In a pure functional language, a Type class is a description of a pattern. Functions can require that their arguments fulfil this pattern, which grants use of the pattern. Data structures can then implement the pattern.
These patterns are available to be constructed in user space. Some of the more common patterns are taken from category theory, such as
Monoids etc, etc.
- Looking for Assumptions in code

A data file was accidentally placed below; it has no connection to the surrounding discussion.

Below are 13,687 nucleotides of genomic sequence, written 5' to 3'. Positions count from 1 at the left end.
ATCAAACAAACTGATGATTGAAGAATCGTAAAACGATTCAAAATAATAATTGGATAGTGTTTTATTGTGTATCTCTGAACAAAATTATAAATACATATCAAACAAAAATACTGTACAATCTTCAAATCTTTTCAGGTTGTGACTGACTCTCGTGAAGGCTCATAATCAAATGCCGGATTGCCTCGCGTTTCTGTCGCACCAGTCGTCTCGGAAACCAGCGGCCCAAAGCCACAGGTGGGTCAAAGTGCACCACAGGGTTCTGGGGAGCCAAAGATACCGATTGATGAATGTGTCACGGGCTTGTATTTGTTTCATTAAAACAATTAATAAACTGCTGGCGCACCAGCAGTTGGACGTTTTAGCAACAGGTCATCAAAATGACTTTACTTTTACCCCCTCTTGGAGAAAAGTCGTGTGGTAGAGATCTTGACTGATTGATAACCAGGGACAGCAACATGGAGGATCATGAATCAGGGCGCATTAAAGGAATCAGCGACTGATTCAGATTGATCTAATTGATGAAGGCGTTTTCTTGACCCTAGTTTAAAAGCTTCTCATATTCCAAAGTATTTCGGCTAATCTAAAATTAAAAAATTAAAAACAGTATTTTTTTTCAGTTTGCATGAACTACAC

- Most languages would stop here - but purescript has Typeclasses. Instead of pulling our pattern out as a Type and having to pass fulfilment functions around, we can declare our pattern as a Typeclass
- PureScript Type Classes
- Traits and Typeclasses
- To the best of my knowledge, the idea of traits in rust is based on the idea of Typeclasses found in Haskell and other pure functional languages. I'm not certain on how they differ, but the idea of stating the equivalent of an interface and then letting data structures implement that interface while wiring up the details under the hood is common.